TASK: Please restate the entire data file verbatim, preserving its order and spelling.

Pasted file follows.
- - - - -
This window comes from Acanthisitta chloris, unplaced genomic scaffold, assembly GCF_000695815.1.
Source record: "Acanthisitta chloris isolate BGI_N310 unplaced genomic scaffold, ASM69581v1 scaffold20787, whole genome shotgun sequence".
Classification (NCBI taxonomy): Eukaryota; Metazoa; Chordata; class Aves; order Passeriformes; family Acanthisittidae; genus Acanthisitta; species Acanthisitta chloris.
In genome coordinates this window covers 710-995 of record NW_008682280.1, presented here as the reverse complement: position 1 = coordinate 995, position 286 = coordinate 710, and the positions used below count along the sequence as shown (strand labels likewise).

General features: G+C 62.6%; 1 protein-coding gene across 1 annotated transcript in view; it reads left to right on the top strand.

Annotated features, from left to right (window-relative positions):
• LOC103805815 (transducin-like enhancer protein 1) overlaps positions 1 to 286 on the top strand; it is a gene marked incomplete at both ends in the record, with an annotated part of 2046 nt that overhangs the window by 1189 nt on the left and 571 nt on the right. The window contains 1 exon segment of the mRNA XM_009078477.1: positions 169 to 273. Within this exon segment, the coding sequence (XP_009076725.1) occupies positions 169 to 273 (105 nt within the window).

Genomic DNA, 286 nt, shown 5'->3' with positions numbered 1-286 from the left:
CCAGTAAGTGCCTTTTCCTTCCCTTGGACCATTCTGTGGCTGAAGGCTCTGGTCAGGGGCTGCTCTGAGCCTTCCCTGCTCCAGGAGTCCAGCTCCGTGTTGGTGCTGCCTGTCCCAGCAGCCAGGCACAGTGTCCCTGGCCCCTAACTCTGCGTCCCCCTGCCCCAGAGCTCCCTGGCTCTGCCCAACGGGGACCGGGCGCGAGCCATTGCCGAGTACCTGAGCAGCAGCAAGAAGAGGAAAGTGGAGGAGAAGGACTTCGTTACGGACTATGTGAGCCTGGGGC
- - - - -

This window comes from Acanthisitta chloris, unplaced genomic scaffold, assembly GCF_000695815.1.
Source record: "Acanthisitta chloris isolate BGI_N310 unplaced genomic scaffold, ASM69581v1 scaffold20787, whole genome shotgun sequence".
Classification (NCBI taxonomy): Eukaryota; Metazoa; Chordata; class Aves; order Passeriformes; family Acanthisittidae; genus Acanthisitta; species Acanthisitta chloris.
In genome coordinates this window covers 710-995 of record NW_008682280.1, presented here as the reverse complement: position 1 = coordinate 995, position 286 = coordinate 710, and the positions used below count along the sequence as shown (strand labels likewise).

General features: G+C 62.6%; 1 protein-coding gene across 1 annotated transcript in view; it reads left to right on the top strand.

Annotated features, from left to right (window-relative positions):
• LOC103805815 (transducin-like enhancer protein 1) overlaps positions 1 to 286 on the top strand; it is a gene marked incomplete at both ends in the record, with an annotated part of 2046 nt that overhangs the window by 1189 nt on the left and 571 nt on the right. The window contains 1 exon segment of the mRNA XM_009078477.1: positions 169 to 273. Within this exon segment, the coding sequence (XP_009076725.1) occupies positions 169 to 273 (105 nt within the window).

Genomic DNA, 286 nt, shown 5'->3' with positions numbered 1-286 from the left:
CCAGTAAGTGCCTTTTCCTTCCCTTGGACCATTCTGTGGCTGAAGGCTCTGGTCAGGGGCTGCTCTGAGCCTTCCCTGCTCCAGGAGTCCAGCTCCGTGTTGGTGCTGCCTGTCCCAGCAGCCAGGCACAGTGTCCCTGGCCCCTAACTCTGCGTCCCCCTGCCCCAGAGCTCCCTGGCTCTGCCCAACGGGGACCGGGCGCGAGCCATTGCCGAGTACCTGAGCAGCAGCAAGAAGAGGAAAGTGGAGGAGAAGGACTTCGTTACGGACTATGTGAGCCTGGGGC